Once the endoscope is in position, tools inserted through or associated with the endoscope can be brought to the proper position in the tract or cavity of the body being examined, such as the GI tract. Various procedures can then be carried out, such as removing polyps, irrigation, suction, and removing other tissues. The various tools that are used together with the endoscope can be either inserted separately in the tract or cavity and placed in the proper position independently, or may travel in a working channel of the endoscope, so that once the endoscope is positioned at the desired location in the tract or cavity, the tools may be inserted in the endoscope and easily routed to the desired position.
One such tool that is frequently routed through the working channel of an endoscope is an RF electrode probe for performing hemostasis. Such a tool is utilized in such procedures as treating upper GI bleeding. Upper GI bleeding may be caused by esophageal varices or various upper GI ulcers. Generally described, gastroscopes, bronchoscopes or other upper GI endoscopes may be used to diagnose and locate bleeding vessels in patient passageways. Once located, a discrete hemostasis radio frequency (RF) probe, such as the Gold Probe commercially available from Boston Scientific, is routed through the working channel of the scope and activated to seal off the bleeder. While this method may be effective in treating internal bleeding, it is not without its deficiencies. For example, the aforementioned procedure is tedious and time consuming because of the need to introduce, position, energize, and withdraw the RF probe if other implements, e.g. biopsy forceps, are needed between the treatment of two bleeders.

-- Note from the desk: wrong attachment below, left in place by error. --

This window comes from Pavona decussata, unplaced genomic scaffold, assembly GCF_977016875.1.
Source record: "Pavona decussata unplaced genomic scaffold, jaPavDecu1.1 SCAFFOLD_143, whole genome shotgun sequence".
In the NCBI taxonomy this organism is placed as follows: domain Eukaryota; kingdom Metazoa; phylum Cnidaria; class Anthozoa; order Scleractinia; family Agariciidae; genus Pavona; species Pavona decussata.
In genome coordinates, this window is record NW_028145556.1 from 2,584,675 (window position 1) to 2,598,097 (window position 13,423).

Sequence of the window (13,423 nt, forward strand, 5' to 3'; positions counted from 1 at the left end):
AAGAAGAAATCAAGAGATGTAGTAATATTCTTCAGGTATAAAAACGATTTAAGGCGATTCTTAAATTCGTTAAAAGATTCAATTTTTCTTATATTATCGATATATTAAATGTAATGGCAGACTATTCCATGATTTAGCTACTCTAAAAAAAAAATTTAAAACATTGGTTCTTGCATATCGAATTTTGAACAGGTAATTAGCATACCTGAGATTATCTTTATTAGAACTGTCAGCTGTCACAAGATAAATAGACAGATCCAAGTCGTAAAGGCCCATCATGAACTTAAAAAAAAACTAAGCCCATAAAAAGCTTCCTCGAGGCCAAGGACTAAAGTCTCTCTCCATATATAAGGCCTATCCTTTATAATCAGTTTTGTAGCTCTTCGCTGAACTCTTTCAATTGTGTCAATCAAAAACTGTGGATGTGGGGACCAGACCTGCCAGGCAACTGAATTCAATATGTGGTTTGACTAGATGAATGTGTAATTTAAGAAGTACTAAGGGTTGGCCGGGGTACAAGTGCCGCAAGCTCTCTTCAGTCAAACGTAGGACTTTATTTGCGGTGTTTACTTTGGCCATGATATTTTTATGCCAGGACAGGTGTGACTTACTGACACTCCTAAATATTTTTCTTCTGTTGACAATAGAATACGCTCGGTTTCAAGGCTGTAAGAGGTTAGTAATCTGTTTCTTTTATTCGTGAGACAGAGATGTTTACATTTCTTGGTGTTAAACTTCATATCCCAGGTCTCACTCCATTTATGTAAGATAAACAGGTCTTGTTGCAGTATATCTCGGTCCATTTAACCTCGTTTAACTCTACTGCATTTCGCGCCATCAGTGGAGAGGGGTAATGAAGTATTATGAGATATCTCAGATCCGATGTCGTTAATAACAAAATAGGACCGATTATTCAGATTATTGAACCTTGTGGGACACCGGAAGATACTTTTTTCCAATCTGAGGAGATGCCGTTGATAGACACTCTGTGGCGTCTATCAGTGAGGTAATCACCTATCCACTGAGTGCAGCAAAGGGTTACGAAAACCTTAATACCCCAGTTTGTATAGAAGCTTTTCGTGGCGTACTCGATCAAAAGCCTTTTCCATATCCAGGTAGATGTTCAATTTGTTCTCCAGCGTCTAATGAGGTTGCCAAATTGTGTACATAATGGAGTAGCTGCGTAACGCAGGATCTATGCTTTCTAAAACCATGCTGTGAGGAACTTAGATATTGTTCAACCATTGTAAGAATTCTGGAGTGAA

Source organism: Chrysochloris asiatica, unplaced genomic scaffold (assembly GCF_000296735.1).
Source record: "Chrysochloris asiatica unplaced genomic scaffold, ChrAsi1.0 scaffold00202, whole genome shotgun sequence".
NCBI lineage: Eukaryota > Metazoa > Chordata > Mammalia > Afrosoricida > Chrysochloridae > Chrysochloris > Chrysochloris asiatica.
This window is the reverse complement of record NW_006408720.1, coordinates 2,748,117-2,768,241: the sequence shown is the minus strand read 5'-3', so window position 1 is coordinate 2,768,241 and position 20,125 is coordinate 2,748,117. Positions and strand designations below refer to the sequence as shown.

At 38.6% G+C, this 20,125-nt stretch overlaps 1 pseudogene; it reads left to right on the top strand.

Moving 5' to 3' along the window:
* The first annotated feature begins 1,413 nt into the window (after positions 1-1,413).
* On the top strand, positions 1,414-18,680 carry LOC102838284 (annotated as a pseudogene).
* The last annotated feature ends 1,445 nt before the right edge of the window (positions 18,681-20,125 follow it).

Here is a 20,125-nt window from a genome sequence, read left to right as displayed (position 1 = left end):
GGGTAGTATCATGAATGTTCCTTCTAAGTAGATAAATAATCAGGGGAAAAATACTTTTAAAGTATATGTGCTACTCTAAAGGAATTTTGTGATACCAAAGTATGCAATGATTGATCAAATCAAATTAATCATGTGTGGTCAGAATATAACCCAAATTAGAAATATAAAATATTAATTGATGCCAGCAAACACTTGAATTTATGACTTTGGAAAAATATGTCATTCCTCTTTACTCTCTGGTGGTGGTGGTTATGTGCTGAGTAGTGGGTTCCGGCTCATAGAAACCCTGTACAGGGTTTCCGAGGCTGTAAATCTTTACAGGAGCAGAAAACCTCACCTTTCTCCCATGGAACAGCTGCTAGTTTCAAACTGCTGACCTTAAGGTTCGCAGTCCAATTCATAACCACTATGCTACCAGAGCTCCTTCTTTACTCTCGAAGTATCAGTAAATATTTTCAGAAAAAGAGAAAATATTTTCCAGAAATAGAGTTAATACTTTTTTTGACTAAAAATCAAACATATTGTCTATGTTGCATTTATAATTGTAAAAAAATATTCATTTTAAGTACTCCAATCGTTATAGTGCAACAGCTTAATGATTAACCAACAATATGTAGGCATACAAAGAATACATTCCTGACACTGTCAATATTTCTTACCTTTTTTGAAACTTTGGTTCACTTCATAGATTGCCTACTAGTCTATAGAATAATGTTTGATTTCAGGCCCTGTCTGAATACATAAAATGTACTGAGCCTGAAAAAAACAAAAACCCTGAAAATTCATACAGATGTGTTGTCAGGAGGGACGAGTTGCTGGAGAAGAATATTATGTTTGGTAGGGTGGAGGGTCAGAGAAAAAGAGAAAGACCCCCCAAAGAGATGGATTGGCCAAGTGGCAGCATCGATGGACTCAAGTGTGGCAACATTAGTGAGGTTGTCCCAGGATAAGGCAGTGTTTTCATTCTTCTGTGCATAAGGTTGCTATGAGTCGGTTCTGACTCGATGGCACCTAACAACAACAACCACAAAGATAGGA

In accordance with aspects of the present invention, an endoscope is provided. The endoscope includes an elongated shaft body having a proximal end and a distal end, a distal tip section coupled to the distal end of the body, and a hemostasis device carried on the body and positioned proximal the distal tip section.
In accordance with another aspect of the present invention, an endoscope is provided. The endoscope includes an elongated, flexible body having a proximal end and a distal end, a distal tip coupled to the distal end of the body, and hemostasis means carried on the body and positioned proximal the distal tip.
In accordance with still another aspect of the present invention, a method of treatment using an endoscope is provided. The method includes routing an endoscope having an associated hemostasis device through a passageway to an internal wound site and performing hemostasis at the internal wound site with the hemostasis device.
The foregoing aspects and many of the attendant advantages of this invention will become more readily appreciated by reference to the following detailed description, when taken in conjunction with the accompanying drawings, wherein: